Ambrose Burnside, the Union general, was a major player on the Civil War stage from the first
clash at Bull Run until the final summer of the war. He led a corps or army during most of this time and played important roles in various theaters of the war.
Civil War in Virginia
American Civil War
July 30, 1864
Colored Troops figured prominently in the ill-fated Battle of the Crater fought on July 30, 1964 as part of the Petersburg Campaign. In utter confusion, black and white Federal units poured into a crater which resulted from a planned mine explosion set off by Union soldiers under the small Confederate fort. Northern soldiers were cut down in the chaos with blacks
experiencing the heaviest single-day casualties of the war
After weeks of preparation, on July 30 the Federals exploded a mine in Burnside's IX Corps sector beneath Pegram's Salient, blowing a gap in the Confederate defenses of Petersburg.
From this propitious beginning, everything deteriorated rapidly for the Union attackers. Unit after unit charged into and around the crater, where soldiers milled in confusion.
The Confederates quickly recovered and launched several counterattacks led by Major General William Mahone. The break was sealed off, and the Federals were repulsed with severe casualties.
Ferrarro's division of black soldiers was badly mauled. This may have been Grant's best chance to end the Siege of Petersburg. Instead, the soldiers settled in for another eight months of trench warfare.
Major General Ambrose E. Burnside was relieved of command for his role in the debacle.
Result(s): Confederate victory
Campaign: Richmond Petersburg Campaign (June 1864-March 1865) next battle in campaign previous battle in campaign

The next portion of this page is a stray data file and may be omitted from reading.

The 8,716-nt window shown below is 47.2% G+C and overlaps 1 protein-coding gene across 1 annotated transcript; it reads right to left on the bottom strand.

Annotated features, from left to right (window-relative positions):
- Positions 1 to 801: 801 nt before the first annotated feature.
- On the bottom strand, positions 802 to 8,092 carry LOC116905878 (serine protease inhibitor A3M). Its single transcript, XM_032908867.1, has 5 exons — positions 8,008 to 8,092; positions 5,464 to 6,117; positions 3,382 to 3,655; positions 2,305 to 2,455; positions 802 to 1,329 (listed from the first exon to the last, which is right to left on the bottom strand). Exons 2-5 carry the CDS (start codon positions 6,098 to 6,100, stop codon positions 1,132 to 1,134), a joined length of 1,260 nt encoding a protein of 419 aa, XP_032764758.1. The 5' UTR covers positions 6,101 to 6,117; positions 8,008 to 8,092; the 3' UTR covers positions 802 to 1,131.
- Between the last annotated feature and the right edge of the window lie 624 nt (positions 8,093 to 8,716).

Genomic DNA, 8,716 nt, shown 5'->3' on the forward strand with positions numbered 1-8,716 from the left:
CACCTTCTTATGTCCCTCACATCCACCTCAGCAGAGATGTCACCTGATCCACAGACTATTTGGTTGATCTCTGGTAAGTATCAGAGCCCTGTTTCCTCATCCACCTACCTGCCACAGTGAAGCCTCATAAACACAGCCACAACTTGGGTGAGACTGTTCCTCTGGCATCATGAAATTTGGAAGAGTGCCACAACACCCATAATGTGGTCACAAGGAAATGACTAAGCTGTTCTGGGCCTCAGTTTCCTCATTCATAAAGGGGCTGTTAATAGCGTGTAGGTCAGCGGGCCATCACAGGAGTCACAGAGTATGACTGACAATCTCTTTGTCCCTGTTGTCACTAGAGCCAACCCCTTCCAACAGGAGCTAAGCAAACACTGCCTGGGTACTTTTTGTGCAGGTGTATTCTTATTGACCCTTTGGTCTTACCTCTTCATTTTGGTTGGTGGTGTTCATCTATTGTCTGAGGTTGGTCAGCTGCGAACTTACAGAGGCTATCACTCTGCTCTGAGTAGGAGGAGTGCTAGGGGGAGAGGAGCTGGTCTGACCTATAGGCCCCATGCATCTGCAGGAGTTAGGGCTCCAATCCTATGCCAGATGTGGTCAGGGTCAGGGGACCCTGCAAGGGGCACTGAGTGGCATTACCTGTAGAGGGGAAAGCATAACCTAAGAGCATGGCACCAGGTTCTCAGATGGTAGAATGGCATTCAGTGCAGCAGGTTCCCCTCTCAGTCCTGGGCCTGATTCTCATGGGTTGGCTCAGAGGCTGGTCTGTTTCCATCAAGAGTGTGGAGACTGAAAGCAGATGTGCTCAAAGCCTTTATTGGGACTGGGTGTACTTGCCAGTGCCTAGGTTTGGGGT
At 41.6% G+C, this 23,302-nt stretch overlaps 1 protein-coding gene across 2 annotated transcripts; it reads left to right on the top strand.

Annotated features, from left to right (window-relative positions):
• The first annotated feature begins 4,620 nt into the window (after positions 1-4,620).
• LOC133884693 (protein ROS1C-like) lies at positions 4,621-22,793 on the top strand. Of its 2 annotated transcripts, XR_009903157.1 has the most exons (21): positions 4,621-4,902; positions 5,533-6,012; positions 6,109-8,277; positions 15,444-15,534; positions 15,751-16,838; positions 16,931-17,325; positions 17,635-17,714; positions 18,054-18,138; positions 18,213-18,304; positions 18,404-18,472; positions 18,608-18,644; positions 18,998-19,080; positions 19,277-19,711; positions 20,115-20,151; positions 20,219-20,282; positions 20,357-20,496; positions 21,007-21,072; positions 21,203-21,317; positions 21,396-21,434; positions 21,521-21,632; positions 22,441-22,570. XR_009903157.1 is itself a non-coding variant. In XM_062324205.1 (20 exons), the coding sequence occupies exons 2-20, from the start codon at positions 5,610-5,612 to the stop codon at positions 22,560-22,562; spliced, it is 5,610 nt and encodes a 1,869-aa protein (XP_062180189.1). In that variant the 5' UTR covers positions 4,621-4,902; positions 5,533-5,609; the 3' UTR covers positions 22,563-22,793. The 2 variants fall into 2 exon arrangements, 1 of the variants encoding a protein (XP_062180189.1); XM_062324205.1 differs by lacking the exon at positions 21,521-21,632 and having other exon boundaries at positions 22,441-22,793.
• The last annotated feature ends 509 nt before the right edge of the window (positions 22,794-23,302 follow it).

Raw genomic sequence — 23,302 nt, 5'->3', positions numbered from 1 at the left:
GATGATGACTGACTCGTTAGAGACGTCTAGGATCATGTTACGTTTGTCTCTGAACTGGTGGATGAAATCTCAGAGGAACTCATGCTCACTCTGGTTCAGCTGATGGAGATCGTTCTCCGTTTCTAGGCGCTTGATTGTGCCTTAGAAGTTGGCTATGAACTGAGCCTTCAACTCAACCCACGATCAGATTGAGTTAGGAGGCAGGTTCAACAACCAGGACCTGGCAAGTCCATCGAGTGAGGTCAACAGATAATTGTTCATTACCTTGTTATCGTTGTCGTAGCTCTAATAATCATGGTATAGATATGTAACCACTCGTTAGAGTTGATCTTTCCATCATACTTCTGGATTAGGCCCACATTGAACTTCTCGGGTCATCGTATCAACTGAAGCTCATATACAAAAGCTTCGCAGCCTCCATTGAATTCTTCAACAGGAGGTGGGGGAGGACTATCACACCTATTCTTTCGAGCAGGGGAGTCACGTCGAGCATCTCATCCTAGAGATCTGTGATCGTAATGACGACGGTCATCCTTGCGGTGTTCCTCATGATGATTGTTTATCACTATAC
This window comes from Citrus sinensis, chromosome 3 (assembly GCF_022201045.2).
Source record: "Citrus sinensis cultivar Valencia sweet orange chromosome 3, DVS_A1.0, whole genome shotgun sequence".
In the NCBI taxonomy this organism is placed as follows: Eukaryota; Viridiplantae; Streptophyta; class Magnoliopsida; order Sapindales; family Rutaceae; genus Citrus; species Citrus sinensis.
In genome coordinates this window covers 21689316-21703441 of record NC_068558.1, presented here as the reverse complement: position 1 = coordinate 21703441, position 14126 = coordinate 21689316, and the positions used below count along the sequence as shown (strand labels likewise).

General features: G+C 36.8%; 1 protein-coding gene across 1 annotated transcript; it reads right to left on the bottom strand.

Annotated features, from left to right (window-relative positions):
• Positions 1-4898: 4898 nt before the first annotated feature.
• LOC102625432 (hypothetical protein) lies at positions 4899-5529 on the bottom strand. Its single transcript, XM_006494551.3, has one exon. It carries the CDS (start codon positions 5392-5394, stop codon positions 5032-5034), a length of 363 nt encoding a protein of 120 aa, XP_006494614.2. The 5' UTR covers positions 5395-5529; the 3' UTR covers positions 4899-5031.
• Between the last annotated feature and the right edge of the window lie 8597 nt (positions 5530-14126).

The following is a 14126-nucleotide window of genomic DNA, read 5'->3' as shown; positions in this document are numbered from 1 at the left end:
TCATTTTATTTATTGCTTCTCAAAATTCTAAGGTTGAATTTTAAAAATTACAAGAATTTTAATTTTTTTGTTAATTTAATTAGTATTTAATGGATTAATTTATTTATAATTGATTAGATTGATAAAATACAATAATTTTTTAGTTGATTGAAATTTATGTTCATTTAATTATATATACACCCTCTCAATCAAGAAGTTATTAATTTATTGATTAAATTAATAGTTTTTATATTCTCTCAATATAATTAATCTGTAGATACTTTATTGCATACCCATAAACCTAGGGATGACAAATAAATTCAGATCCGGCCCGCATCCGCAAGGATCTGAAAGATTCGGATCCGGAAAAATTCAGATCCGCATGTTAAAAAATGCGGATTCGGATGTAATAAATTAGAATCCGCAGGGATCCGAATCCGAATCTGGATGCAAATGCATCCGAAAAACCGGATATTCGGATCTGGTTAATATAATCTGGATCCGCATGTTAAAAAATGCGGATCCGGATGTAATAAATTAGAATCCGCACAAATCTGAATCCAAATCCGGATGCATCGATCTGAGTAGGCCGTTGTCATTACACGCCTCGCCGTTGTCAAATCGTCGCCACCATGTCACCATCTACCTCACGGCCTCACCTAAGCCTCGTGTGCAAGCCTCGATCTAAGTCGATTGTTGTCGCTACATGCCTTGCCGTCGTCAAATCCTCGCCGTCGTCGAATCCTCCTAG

Date(s): July 30, 1864
Principal Commanders: Major General Ambrose E. Burnside [US]; General Robert E. Lee [CS]
Forces Engaged: IX Corps [US]; elements of the Army of Northern Virginia [CS]
Estimated Casualties: 5,300 total
Army Life in a Black Regiment: and Other
In 1862, Thomas Wentworth Higginson was commissioned as a colonel to head the first regiment of emancipated slaves. A Civil War memoir written by an abolitionist, this text is the stirring history of the first regiment of emancipated slaves formed to fight in the Civil War
Colored picket guards near Petersburg, VA 1864
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- Size: Figures Stand up to 2-1/8 inches tall
- Scale: 1/32nd, Wagons and Horses slightly smaller
Standing Soldiers, Kneeling Slaves
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Where Death and Glory Meet: Colonel Robert Gould Shaw and the 54th Massachusetts
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The Journal of James Edmond Pease: A Civil War Union Soldier, Virginia, 1863
James was only 15 when he joined, but he was able to get in. Nobody really liked him cause he was unlucky. One day in the confusion he charged ahead of his company and scared off all the Confederates single handed. After that, he became well liked by most people and soon rose Corporal. He showed his bravery when he spent a week in enemy territory. By the end of the war he rose up to Second
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Night Boat to Freedom is a wonderful story about the Underground
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Blue Vs. Gray - Killing Fields
Relive the most vicious fighting of the Civil War, in
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U.S. National Park Service
U.S. Library of Congress.
City of Alexandria Virginia
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